November Economic Update

Market Summary

After a difficult September, the markets reversed their losses and rallied higher, thanks in part to a strong start to earnings season. The encouraging wave of corporate earnings releases provided optimism that American businesses weathered the worst of the Delta variant surge. The Dow Jones Industrial Average advanced 5.84%, S&P 500 Index rose 6.91%, and the tech-heavy Nasdaq Composite gained 7.27%. (1)

Economic News

With about half of the S&P 500 constituent companies having reported earnings, more than 80% have met or exceeded Wall Street analysts’ consensus estimates. Many of those companies who did not meet earnings expectations cited supply chain and inflationary pressures which impacted their bottom line. (2)


Recent economic reports were mixed, including employment data which signaled a strong reversal in October after disappointments in both August and September. This may be signaling businesses are rehiring as the Delta variant wave subsides. Retail sales were another upside surprise, with 0.7%, despite constrained supply and the Delta variant. The better-than-estimated sales in September may reflect consumer strength and higher prices for goods. (3,4)


One disappointing economic metric released last month was GPD for the third quarter, which stated our domestic economic output had contracted to an annualized rate of 2%, which is less than half of the annualized rate of inflation of 5.4%. Durable goods orders also declined 0.4% which was lower than economists had forecasted amid labor and supply shortages. This is often a leading indicator for the stock market as it measures consumer purchases of items which last longer than three years such as home appliances, furniture, and automobiles – items that are not heavily weighted within retail sales data. (5,6)


What to Watch for This Month

In the month ahead, news events from Washington will likely take center stage and drive some market activity, the first of which will be the Biden Administration’s $1.2 trillion infrastructure bill which at the time of this writing, has passed the house and senate.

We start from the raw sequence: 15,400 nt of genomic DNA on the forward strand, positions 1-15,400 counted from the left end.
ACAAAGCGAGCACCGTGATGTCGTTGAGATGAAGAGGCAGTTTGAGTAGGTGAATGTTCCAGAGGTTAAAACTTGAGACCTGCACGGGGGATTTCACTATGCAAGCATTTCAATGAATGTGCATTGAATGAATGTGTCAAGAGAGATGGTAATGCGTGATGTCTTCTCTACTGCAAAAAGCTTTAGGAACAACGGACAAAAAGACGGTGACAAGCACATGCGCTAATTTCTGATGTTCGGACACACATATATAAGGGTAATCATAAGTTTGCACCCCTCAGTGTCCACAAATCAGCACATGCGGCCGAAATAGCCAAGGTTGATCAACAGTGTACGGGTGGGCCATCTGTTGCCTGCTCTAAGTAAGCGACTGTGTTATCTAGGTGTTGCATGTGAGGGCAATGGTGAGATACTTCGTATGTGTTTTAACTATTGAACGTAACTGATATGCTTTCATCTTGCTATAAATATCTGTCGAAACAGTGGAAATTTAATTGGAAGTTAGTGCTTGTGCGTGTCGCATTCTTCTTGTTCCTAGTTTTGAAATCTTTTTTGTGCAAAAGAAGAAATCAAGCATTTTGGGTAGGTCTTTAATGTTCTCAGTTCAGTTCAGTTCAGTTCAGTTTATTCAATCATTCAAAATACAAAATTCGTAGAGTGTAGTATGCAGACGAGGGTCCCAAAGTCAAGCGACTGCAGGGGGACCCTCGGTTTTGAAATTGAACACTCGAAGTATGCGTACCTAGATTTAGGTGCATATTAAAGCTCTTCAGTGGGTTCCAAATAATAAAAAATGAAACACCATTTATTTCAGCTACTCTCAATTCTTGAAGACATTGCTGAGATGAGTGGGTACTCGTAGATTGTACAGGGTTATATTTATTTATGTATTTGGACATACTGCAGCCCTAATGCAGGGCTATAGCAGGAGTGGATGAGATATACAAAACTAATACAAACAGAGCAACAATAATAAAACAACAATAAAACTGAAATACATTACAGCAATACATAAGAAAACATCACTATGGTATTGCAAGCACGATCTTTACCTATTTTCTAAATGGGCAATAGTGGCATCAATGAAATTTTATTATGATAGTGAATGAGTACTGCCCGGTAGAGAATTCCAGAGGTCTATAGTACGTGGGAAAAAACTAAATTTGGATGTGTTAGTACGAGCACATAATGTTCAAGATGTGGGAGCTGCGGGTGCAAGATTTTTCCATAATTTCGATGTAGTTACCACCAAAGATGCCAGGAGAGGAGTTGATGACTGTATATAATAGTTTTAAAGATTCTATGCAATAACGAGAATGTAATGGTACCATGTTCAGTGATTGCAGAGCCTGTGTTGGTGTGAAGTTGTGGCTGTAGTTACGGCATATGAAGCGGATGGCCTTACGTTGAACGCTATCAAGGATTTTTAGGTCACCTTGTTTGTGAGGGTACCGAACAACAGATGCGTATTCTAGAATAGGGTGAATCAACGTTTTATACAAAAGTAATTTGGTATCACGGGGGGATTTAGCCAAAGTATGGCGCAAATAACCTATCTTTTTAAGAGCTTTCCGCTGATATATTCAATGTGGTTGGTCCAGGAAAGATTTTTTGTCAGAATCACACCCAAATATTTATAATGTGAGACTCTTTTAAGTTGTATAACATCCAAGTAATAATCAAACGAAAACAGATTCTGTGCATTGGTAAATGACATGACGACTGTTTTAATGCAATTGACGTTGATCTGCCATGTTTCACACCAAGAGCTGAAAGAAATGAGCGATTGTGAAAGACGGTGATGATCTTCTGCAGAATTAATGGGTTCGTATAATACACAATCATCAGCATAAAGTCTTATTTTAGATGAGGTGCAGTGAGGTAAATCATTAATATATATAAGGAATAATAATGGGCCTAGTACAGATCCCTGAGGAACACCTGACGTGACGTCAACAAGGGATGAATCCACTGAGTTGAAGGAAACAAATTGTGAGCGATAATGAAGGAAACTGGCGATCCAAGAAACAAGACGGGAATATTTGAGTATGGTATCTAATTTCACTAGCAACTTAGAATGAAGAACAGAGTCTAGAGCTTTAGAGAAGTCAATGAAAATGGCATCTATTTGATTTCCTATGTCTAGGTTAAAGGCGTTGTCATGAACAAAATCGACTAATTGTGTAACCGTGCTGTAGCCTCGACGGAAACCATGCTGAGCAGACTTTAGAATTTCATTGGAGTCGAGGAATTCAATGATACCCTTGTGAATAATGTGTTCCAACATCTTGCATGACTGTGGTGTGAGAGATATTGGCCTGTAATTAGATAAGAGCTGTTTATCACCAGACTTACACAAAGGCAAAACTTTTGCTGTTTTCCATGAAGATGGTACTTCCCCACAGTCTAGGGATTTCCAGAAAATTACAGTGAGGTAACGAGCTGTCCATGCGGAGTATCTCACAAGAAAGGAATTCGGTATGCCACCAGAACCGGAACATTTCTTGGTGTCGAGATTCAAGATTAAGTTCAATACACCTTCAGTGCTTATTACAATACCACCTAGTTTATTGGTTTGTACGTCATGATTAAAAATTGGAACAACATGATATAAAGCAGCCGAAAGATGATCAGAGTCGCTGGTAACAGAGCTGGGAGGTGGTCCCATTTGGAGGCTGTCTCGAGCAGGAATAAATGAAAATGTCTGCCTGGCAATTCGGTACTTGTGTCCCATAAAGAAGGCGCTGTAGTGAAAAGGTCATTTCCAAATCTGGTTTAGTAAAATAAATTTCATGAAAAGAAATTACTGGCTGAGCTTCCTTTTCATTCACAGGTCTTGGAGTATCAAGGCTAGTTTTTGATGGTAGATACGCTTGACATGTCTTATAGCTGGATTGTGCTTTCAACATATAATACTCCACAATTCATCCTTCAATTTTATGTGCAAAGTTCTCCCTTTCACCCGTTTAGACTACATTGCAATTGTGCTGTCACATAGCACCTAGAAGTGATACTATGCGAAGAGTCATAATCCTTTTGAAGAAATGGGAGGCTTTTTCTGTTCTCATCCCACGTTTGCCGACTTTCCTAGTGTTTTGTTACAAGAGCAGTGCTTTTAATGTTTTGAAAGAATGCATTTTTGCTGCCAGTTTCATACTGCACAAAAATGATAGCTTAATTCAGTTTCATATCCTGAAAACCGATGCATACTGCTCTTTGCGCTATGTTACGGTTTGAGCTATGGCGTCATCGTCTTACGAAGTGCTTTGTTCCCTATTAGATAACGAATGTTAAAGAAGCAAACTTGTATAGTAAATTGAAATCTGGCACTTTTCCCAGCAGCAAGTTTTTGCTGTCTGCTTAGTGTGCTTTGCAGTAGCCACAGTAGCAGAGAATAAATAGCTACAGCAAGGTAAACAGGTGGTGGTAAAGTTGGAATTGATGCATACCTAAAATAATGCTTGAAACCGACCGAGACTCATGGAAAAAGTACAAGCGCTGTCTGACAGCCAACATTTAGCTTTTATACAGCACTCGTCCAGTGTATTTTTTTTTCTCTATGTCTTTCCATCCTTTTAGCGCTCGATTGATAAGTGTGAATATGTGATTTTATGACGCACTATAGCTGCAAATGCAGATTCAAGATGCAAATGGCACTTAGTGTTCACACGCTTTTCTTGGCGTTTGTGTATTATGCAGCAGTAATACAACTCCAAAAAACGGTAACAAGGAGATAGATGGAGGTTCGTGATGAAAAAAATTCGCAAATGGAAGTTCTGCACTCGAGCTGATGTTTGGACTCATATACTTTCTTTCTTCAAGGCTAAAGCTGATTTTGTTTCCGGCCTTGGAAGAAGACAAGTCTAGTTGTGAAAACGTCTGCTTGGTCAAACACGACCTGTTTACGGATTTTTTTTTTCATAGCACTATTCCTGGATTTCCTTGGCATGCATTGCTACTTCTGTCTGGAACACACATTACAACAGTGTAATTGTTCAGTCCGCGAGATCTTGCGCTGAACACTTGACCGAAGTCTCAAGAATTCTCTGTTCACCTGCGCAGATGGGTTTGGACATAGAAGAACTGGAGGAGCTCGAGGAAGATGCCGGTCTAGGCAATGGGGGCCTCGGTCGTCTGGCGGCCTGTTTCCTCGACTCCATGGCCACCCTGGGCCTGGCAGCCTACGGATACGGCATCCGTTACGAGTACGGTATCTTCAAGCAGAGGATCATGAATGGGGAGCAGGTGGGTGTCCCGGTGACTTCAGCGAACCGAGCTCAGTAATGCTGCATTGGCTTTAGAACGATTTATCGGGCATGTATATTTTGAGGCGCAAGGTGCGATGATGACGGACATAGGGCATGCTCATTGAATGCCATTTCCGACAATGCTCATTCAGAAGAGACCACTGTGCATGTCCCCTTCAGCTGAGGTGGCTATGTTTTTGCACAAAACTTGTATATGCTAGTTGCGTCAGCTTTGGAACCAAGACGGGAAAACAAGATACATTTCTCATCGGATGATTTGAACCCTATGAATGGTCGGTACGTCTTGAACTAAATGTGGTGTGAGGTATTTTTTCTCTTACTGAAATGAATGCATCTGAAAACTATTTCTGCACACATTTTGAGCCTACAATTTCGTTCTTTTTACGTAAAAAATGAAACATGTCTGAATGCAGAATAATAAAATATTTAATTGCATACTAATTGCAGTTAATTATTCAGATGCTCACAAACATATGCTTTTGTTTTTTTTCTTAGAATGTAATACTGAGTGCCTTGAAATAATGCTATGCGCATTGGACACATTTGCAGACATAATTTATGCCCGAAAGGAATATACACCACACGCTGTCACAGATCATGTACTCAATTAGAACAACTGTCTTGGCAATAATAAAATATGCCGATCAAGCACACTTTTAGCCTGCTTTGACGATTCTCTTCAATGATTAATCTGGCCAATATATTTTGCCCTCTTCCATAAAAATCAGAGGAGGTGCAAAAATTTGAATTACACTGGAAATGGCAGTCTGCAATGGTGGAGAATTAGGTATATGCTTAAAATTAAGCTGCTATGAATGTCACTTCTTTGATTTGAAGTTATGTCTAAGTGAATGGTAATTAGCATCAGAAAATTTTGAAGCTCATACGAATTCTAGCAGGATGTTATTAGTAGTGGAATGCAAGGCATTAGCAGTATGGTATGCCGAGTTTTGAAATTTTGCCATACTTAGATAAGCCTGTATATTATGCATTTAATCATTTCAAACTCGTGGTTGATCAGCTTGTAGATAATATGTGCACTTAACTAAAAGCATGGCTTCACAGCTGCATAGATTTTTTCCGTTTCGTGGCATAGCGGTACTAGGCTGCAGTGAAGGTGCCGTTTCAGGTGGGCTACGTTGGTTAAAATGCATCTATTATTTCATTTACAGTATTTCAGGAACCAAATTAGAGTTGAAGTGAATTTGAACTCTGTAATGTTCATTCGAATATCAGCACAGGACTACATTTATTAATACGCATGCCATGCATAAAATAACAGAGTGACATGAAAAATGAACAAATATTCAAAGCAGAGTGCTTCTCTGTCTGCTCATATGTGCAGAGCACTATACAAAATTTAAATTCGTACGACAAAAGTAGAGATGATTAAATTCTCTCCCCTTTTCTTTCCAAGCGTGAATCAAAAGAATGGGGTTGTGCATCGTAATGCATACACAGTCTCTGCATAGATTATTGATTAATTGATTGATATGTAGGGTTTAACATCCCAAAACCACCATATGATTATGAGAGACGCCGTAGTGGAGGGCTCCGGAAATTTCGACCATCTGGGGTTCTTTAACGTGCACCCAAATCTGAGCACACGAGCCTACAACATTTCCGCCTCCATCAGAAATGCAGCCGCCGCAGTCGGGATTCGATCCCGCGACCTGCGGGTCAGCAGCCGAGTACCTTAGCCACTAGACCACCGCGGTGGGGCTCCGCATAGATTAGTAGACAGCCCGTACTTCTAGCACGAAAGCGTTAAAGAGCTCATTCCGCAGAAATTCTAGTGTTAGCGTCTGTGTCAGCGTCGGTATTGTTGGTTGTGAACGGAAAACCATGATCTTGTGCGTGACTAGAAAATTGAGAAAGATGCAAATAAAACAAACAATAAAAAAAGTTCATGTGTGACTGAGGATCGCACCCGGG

Another major legislative issue will be raising the federal debt ceiling - a decision that was postponed back in October when a deadline extension was agree upon for early December. The markets may become unsettled as we move closer to the debt ceiling deadline without a legislative agreement, as we witnessed in the month of September before the vote was delayed. A third item to be debated in D.C. will be the possibility of a change in corporate tax rates to help pay for the proposed social and climate spending bill.


Supply chains will also be closely monitored and scrutinized as we approach the holiday season which is the busiest time for U.S. ports which continue to be a bottleneck for importers. Corporate earnings have remained strong throughout the third while other economic indicators are potentially signaling slowing growth. With all of these factors for the month ahead, we will be closely monitoring how the markets react to these headlines.


 

Monthly Financial Tip:

The first step to saving money is to figure out where you are spending it. Break down essential and inessential costs in your life.

 

Citations:

1. WSJ.com, September 30, 2021

2. CNBC.com, September 28, 2021

3. WSJ.com, October 28, 2021

4. Bls.gov/news.release/empsit.nr0.htm

5. WSJ.com, October 13, 2021

6. WSJ.com, October 27, 2021


Disclaimers:

This post has been derived from sources believed to be accurate. Please note - investing involves risk, and past performance is no guarantee of future results. Bob Lawson is not engaged in rendering legal or accounting services. If assistance is needed, the reader is advised to engage the services of a competent professional. This information should not be construed as investment, tax or legal advice and may not be relied on for the purpose of avoiding any Federal tax penalty. This is neither a solicitation nor recommendation to purchase or sell any investment or insurance product or service, and should not be relied upon as such. All indices are unmanaged and are not illustrative of any particular investment.


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